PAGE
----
Collection of Blood in Normal Subjects and Subjects With Von Willebrand Disease (VWD)
Von Willebrand disease is an inherited bleeding disorder that impacts the blood's ability to clot properly. Von Willebrand disease is cause by the lack or not working substance in the blood known as Von Willebrand factor.
Current therapy for Von Willebrand disease includes desmopressin acetate (DDAVP) and /or VWF/FVIII concentrates. Patients with severe Von Willebrand disease face a lifetime of weekly treatments and mounting medical bills. Gene therapy could help these patients improve their quality of life by providing the missing factors necessary for the blood's ability to clot properly.
The gene transfer options being studied include naked DNA, viral gene transfer vectors encoding Von Willebrand factor transgenes, and ex vivo cell therapy. The latter involves transplantation of the patient's own cells modified with a corrected copy of the defective gene. Human blood outgrowth endothelial cells (BOEC) display all the properties needed for successful ex vivo cell therapy. We plan to obtain blood samples from normal research subjects and patients with Von Willebrand Disease in order to isolate blood outgrowth endothelial cells (BOEC) from peripheral blood, and develop a ex vivo gene therapy for Von Willebrand Disease.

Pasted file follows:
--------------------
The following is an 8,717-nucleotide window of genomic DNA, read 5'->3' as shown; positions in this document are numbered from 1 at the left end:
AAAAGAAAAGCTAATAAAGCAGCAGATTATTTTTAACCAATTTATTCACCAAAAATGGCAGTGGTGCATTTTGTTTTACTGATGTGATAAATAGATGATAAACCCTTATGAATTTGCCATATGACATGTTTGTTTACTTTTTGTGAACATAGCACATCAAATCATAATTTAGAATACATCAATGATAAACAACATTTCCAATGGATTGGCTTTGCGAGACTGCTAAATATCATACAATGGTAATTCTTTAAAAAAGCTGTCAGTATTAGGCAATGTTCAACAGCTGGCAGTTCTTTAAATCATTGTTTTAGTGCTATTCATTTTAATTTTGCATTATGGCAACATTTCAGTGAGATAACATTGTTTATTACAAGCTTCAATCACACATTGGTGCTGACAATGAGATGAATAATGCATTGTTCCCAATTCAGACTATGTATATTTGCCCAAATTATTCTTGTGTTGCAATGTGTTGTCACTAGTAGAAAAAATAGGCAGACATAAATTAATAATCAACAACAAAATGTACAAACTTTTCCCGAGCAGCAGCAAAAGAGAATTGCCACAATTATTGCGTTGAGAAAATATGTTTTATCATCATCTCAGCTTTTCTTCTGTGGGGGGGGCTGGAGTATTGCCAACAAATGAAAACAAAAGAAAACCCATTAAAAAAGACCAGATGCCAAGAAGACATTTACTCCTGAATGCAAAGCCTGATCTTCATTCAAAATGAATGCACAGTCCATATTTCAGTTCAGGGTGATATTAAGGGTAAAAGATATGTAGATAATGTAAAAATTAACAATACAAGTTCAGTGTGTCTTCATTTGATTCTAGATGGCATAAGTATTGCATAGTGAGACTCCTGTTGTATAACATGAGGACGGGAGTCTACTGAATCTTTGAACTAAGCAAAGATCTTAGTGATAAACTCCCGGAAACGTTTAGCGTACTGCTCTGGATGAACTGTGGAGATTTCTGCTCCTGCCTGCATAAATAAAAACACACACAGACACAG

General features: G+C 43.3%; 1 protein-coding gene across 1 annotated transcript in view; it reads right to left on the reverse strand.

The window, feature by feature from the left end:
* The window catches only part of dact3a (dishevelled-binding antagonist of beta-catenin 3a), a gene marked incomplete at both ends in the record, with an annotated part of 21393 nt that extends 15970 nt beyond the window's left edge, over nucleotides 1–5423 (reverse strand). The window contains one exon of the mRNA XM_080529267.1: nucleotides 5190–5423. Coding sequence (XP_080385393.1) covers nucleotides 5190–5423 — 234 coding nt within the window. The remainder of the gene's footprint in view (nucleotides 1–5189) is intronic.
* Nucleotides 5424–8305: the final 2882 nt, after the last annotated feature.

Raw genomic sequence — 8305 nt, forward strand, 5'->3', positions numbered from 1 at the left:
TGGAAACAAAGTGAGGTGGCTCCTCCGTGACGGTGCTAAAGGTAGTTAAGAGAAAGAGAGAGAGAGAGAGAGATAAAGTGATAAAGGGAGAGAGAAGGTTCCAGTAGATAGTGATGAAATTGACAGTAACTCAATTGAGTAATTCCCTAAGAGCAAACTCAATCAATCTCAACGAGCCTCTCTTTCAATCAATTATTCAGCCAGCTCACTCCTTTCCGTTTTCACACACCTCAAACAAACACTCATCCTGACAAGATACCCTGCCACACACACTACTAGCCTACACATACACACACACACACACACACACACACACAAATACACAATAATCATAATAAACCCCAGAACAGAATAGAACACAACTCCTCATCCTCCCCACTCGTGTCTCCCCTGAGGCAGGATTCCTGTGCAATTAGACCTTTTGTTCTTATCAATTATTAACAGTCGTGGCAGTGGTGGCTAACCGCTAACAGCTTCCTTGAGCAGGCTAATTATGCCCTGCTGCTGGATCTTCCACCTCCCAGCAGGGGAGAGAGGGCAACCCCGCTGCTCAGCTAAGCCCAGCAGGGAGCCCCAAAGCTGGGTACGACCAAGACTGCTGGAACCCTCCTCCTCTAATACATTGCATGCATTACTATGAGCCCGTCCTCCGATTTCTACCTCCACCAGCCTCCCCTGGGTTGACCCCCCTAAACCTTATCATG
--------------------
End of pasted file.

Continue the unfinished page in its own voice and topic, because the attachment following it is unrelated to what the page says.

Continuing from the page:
Von Willebrand Disease
|Study Design:||Observational Model: Case Control
Time Perspective: Cross-Sectional
|Official Title:||Collection of Blood in Normal Subjects and Subjects With Von Willebrand Disease (VWD)|
|Study Start Date:||November 2008|
|Estimated Study Completion Date:||October 2010|
|Estimated Primary Completion Date:||July 2010 (Final data collection date for primary outcome measure)|
Control Group. Normal (healthy) individuals without Von Willebrand Disease.
Case Group. Individuals with known Von Willebrand Disease.
|United States, New York|
|Weill Cornell Medical College|
|New York, New York, United States, 10021|
|Principal Investigator:||Ronald G Crystal||Weill Medical College of Cornell University|